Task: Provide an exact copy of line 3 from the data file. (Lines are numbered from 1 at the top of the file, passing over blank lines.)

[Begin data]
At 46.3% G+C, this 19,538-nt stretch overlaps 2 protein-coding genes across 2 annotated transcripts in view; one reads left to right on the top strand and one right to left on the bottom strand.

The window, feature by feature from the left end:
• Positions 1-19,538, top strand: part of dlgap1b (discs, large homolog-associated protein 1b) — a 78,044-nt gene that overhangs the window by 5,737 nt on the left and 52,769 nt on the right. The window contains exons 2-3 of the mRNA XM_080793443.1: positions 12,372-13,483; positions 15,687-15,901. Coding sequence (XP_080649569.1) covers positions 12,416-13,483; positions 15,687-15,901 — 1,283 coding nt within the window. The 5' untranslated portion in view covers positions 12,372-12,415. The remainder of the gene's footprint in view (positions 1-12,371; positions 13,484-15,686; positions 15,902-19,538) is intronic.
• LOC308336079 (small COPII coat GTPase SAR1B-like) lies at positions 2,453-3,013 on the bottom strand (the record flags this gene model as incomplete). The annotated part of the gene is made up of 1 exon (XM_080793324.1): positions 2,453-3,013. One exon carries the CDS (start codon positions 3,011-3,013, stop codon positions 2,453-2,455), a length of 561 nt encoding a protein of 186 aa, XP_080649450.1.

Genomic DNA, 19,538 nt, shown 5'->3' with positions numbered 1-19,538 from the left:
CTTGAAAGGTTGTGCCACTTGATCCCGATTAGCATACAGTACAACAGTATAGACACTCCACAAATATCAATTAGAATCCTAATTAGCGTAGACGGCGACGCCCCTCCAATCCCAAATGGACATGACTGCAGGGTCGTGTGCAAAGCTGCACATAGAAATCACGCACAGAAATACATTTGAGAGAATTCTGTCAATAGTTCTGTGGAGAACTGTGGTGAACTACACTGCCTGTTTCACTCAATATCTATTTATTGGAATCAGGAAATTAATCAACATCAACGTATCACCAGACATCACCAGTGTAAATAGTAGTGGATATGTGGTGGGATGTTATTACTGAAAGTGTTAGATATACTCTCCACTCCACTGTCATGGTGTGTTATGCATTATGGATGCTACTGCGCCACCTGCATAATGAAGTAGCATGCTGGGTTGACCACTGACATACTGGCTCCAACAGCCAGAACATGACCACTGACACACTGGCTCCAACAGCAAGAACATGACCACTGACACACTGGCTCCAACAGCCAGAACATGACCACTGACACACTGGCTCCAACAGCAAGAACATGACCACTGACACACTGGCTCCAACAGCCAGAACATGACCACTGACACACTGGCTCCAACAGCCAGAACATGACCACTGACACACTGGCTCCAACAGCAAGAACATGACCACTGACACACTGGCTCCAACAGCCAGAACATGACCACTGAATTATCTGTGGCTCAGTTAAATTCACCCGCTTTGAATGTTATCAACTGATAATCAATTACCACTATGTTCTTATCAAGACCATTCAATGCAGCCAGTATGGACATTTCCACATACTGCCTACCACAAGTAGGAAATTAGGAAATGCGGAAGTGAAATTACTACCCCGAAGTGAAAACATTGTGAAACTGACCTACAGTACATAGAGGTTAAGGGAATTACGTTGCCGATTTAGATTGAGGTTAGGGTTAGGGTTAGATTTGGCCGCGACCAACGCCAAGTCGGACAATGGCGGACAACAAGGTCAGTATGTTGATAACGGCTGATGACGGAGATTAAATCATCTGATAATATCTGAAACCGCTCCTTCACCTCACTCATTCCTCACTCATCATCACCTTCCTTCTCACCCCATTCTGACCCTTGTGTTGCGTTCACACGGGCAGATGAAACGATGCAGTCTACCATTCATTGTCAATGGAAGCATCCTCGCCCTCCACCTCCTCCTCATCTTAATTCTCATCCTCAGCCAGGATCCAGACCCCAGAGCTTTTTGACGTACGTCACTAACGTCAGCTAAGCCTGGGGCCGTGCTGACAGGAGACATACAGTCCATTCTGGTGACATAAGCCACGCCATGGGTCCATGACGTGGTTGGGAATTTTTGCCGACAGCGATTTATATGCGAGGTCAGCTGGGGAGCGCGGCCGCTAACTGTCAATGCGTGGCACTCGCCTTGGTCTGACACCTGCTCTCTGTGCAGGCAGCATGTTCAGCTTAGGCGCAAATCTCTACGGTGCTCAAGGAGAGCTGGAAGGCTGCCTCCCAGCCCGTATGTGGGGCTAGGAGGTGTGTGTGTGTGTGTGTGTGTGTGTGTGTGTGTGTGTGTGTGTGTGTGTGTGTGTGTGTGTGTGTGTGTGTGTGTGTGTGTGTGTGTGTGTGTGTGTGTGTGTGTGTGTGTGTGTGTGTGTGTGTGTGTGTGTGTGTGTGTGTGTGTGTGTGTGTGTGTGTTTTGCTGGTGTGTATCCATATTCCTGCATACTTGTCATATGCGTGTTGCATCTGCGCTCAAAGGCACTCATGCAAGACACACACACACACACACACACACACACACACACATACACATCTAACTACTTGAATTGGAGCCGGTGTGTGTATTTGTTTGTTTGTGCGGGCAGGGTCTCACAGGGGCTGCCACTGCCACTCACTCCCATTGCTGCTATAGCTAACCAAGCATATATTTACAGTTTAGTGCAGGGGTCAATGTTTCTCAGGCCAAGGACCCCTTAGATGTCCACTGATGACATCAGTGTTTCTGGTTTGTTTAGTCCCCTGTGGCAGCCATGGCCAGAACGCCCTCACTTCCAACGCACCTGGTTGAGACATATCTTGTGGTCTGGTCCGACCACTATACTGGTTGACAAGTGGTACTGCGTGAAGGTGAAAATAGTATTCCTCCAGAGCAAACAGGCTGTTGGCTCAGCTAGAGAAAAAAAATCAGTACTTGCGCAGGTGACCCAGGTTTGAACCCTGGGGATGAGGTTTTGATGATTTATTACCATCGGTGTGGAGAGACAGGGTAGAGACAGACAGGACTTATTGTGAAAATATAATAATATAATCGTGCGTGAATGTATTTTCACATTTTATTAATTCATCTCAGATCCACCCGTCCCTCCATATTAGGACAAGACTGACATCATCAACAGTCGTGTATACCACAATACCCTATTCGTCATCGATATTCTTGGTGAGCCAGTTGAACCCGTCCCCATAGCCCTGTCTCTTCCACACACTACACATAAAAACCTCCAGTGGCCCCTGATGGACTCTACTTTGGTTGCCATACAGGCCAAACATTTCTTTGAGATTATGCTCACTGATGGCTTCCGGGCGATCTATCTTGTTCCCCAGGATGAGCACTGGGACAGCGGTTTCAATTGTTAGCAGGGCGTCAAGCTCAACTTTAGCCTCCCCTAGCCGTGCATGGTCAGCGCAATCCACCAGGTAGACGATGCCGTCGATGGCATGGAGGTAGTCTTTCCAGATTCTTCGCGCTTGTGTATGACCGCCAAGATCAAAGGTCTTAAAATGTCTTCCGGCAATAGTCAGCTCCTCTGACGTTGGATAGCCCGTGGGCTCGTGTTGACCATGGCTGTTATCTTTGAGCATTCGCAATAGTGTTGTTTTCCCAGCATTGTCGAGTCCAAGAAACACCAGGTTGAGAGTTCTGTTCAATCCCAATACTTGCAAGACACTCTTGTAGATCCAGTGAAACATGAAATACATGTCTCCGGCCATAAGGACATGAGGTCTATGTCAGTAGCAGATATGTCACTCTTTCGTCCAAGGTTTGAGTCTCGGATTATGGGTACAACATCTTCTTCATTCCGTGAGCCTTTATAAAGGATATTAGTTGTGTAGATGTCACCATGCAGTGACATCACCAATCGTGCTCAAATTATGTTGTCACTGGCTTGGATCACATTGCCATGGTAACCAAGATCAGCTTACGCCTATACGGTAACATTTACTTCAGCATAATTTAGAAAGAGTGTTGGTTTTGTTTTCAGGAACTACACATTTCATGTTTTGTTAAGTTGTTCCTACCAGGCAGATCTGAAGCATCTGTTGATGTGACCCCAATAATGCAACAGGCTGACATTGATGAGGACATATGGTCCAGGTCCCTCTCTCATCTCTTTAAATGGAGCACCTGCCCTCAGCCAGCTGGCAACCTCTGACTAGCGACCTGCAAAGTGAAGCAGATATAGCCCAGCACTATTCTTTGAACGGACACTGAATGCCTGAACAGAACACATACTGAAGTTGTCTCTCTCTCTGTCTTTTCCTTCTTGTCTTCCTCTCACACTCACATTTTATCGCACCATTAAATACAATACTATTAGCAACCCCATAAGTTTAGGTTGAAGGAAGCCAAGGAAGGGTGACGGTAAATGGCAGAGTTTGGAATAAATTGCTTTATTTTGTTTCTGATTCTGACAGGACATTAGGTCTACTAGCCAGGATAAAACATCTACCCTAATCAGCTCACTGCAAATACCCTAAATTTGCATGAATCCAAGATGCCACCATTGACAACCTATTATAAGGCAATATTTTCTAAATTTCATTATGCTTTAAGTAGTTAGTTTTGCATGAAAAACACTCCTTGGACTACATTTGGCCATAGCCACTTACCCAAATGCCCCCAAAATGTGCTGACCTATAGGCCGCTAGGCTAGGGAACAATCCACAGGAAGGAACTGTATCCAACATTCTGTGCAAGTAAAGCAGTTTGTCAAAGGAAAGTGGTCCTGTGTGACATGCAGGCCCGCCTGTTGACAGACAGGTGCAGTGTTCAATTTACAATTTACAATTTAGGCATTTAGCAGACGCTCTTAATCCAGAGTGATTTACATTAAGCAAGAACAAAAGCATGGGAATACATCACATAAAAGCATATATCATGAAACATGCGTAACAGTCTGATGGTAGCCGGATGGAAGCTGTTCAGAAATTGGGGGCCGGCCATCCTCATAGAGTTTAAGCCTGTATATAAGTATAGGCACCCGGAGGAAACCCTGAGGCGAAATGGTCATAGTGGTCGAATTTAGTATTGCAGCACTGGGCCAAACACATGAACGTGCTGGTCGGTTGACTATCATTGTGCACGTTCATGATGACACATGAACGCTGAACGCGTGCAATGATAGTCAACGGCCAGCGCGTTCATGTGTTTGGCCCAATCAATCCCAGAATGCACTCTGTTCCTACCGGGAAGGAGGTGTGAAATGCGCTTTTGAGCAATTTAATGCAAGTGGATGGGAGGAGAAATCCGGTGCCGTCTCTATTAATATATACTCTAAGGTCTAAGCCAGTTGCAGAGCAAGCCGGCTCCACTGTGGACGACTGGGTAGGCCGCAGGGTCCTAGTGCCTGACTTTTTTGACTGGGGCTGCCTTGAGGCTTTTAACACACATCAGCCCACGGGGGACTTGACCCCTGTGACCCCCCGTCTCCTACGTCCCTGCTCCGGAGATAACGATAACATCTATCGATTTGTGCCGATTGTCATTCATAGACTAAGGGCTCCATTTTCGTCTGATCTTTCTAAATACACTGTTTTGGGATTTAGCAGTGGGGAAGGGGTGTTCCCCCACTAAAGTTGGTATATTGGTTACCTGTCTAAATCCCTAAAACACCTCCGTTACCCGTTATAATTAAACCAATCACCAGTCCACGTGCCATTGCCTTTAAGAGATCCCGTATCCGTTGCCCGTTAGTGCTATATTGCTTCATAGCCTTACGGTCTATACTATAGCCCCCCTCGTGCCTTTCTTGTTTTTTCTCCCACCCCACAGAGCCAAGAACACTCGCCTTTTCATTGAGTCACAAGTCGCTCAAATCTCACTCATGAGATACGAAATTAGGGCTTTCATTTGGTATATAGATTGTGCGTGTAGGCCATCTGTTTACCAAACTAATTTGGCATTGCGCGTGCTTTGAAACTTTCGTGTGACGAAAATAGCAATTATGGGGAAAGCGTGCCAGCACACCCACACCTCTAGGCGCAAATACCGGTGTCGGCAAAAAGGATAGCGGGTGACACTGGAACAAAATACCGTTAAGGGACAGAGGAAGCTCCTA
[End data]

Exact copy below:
• Positions 1-19,538, top strand: part of dlgap1b (discs, large homolog-associated protein 1b) — a 78,044-nt gene that overhangs the window by 5,737 nt on the left and 52,769 nt on the right. The window contains exons 2-3 of the mRNA XM_080793443.1: positions 12,372-13,483; positions 15,687-15,901. Coding sequence (XP_080649569.1) covers positions 12,416-13,483; positions 15,687-15,901 — 1,283 coding nt within the window. The 5' untranslated portion in view covers positions 12,372-12,415. The remainder of the gene's footprint in view (positions 1-12,371; positions 13,484-15,686; positions 15,902-19,538) is intronic.